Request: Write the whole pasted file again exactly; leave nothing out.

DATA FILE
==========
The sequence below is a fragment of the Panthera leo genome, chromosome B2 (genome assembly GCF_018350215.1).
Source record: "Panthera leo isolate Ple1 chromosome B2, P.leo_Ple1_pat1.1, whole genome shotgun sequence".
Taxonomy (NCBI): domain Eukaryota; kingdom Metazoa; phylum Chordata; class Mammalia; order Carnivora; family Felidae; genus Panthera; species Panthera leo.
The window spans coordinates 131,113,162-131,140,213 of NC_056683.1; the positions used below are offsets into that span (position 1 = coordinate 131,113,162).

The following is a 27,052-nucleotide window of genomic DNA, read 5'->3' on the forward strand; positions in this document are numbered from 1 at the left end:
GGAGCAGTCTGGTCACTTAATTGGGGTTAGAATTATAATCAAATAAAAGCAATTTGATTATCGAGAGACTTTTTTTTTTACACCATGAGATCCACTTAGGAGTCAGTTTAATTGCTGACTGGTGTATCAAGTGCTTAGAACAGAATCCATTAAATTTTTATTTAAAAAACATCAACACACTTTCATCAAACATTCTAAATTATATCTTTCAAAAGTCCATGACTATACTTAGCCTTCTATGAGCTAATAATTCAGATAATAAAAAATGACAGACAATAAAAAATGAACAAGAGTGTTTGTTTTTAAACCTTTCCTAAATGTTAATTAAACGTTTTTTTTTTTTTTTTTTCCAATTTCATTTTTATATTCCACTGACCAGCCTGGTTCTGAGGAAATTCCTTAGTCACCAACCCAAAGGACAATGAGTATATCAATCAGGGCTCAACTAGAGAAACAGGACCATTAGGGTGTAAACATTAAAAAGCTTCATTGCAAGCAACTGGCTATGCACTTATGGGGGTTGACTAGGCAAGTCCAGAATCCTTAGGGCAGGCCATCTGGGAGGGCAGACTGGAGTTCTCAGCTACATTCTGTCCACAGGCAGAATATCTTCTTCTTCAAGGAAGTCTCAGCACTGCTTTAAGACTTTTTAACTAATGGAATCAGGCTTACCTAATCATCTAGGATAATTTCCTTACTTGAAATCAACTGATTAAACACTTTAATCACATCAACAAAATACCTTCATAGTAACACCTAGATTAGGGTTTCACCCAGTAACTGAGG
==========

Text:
The sequence below is a fragment of the Panthera leo genome, chromosome B2 (genome assembly GCF_018350215.1).
Source record: "Panthera leo isolate Ple1 chromosome B2, P.leo_Ple1_pat1.1, whole genome shotgun sequence".
Taxonomy (NCBI): domain Eukaryota; kingdom Metazoa; phylum Chordata; class Mammalia; order Carnivora; family Felidae; genus Panthera; species Panthera leo.
The window spans coordinates 131,113,162-131,140,213 of NC_056683.1; the positions used below are offsets into that span (position 1 = coordinate 131,113,162).

The following is a 27,052-nucleotide window of genomic DNA, read 5'->3' on the forward strand; positions in this document are numbered from 1 at the left end:
GGAGCAGTCTGGTCACTTAATTGGGGTTAGAATTATAATCAAATAAAAGCAATTTGATTATCGAGAGACTTTTTTTTTTACACCATGAGATCCACTTAGGAGTCAGTTTAATTGCTGACTGGTGTATCAAGTGCTTAGAACAGAATCCATTAAATTTTTATTTAAAAAACATCAACACACTTTCATCAAACATTCTAAATTATATCTTTCAAAAGTCCATGACTATACTTAGCCTTCTATGAGCTAATAATTCAGATAATAAAAAATGACAGACAATAAAAAATGAACAAGAGTGTTTGTTTTTAAACCTTTCCTAAATGTTAATTAAACGTTTTTTTTTTTTTTTTTTCCAATTTCATTTTTATATTCCACTGACCAGCCTGGTTCTGAGGAAATTCCTTAGTCACCAACCCAAAGGACAATGAGTATATCAATCAGGGCTCAACTAGAGAAACAGGACCATTAGGGTGTAAACATTAAAAAGCTTCATTGCAAGCAACTGGCTATGCACTTATGGGGGTTGACTAGGCAAGTCCAGAATCCTTAGGGCAGGCCATCTGGGAGGGCAGACTGGAGTTCTCAGCTACATTCTGTCCACAGGCAGAATATCTTCTTCTTCAAGGAAGTCTCAGCACTGCTTTAAGACTTTTTAACTAATGGAATCAGGCTTACCTAATCATCTAGGATAATTTCCTTACTTGAAATCAACTGATTAAACACTTTAATCACATCAACAAAATACCTTCATAGTAACACCTAGATTAGGGTTTCACCCAGTAACTGAGG